More than 900,000 drivers risk a £1,000 fine after failing to renew photocard licences which expired in the past year, an investigation has found.
Driver and Vehicle Licensing Agency (DVLA) figures obtained by the PA news agency following a Freedom of Information request, show 926,000 people entitled to drive in Britain held cards on September 3 which became out of date in the 12 months to the end of August.
That represents 2% of all drivers.
A small proportion of the 926,000 are likely to have stopped driving without notifying the DVLA.
Some 2.5 million drivers renewed their photocard after it had expired or within 56 days of the expiry date in the past year.
Driving entitlement normally remains until someone reaches 70, after which they must renew their licence every three years to stay on the road.
But Photocards must be renewed every 10 years to ensure the image is a true likeness of the driver.
Expiry dates are displayed in section 4b on the front of cards.
There are good reasons to keep licences up to date, beyond the basic legal requirement— Philip Gomm, RAC Foundation
Failing to return an expired licence to the Driver and Vehicle Licensing Agency (DVLA) is an offence under the Road Traffic Act 1988 and can be punished with a fine of up to £1,000.
The DVLA says it writes to people 56 days before their licence ends to remind them to renew, but many drivers miss the letters as they do not update the agency when their address changes.
Renewing late does not lead to a fine being issued.
If a licence expires while the DVLA is processing a renewal application, the person can continue to drive as long as they meet criteria such as following the rules of their previous licence.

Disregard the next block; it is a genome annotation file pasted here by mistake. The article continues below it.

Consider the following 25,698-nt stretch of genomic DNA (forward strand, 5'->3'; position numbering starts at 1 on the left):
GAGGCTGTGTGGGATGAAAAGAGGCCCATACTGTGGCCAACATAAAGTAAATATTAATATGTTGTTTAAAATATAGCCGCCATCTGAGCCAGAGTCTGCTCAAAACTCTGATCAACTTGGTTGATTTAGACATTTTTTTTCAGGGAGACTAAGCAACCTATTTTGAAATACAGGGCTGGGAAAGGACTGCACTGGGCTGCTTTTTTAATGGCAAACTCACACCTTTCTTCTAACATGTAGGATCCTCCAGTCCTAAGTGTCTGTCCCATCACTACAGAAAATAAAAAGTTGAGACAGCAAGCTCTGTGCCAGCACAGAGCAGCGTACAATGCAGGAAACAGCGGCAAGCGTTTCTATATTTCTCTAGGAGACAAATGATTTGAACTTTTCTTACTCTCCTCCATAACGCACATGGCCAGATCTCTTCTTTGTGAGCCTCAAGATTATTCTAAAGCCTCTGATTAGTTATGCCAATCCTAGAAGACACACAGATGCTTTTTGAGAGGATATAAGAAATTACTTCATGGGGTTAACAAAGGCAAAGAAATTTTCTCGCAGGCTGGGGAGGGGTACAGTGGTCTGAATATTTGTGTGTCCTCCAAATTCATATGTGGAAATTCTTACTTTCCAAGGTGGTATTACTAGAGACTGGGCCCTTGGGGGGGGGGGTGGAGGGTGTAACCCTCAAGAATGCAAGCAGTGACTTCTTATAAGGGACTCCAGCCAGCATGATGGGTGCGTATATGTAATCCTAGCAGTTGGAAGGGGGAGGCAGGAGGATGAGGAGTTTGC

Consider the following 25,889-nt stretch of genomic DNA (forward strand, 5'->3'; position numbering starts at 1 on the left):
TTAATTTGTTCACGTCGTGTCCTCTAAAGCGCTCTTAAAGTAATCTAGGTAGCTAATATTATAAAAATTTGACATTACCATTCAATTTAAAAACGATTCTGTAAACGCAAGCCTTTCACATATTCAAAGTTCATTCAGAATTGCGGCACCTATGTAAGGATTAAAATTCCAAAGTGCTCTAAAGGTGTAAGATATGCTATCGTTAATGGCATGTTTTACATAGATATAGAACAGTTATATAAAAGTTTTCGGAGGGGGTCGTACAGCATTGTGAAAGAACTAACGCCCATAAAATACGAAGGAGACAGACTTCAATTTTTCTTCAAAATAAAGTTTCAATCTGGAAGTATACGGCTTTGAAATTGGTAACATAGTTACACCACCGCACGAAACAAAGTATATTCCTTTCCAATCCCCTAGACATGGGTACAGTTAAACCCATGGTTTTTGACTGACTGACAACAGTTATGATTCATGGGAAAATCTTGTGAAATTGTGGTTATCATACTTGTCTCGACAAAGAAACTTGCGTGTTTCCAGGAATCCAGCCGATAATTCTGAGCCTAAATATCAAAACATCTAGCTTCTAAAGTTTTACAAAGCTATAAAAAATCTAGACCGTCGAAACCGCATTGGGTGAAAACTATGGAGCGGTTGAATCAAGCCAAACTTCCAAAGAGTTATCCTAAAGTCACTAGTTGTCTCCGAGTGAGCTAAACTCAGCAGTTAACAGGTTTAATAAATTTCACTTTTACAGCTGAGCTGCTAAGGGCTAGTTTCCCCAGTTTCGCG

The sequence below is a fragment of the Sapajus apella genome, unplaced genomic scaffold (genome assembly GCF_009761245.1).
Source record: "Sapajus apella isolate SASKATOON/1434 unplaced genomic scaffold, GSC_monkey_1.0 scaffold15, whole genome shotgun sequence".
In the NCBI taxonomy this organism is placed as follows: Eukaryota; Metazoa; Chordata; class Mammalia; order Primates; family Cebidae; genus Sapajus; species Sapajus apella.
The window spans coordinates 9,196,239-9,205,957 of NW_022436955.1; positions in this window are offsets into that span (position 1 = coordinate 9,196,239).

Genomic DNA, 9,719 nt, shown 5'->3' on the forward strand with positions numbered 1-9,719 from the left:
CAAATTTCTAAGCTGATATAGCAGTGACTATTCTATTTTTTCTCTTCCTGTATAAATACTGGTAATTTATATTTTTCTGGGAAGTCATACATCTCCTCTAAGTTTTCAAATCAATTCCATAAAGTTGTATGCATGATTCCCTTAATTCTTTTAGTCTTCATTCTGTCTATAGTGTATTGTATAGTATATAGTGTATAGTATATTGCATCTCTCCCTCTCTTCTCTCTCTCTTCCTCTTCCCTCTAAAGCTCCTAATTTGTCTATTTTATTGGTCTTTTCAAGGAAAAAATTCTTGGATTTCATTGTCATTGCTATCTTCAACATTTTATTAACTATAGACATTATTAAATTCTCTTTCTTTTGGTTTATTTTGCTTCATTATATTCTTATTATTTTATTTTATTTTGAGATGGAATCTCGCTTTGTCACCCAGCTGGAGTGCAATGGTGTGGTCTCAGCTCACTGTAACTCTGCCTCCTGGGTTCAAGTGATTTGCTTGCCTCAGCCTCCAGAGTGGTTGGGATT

After a photocard is surrendered, someone who drives without renewing their licence could be prosecuted for driving otherwise in accordance with a licence.
Philip Gomm of the RAC Foundation said: “There are good reasons to keep licences up to date, beyond the basic legal requirement.
“They are also a widely accepted form of ID and will certainly be required if you are ever stopped by police.
“Renewal also provides an opportunity for people to assess whether they are still fit to drive, and we think there is an argument for linking a compulsory eye test to the process to make sure we all remain safe on the road, though Government should help keep costs as low as possible for motorists.
“When you do renew beware of private web sites which offer to help with the application but charge an extra fee for doing so.”
The DVLA advises people to renew on its official website as it is the quickest and cheapest method.
Applications cost £14 and are usually processed within five days.
Third party websites charge additional fees.
Postal renewals cost £17, while doing it at a Post Office has a £21.50 fee.
A DVLA spokeswoman said: “We encourage customers to use GOV.UK as applying online is the quickest and cheapest way to renew their photocard driving licence.
“If you stop driving altogether, you should inform DVLA and return your licence rather keeping it as a form of out of date photo ID.”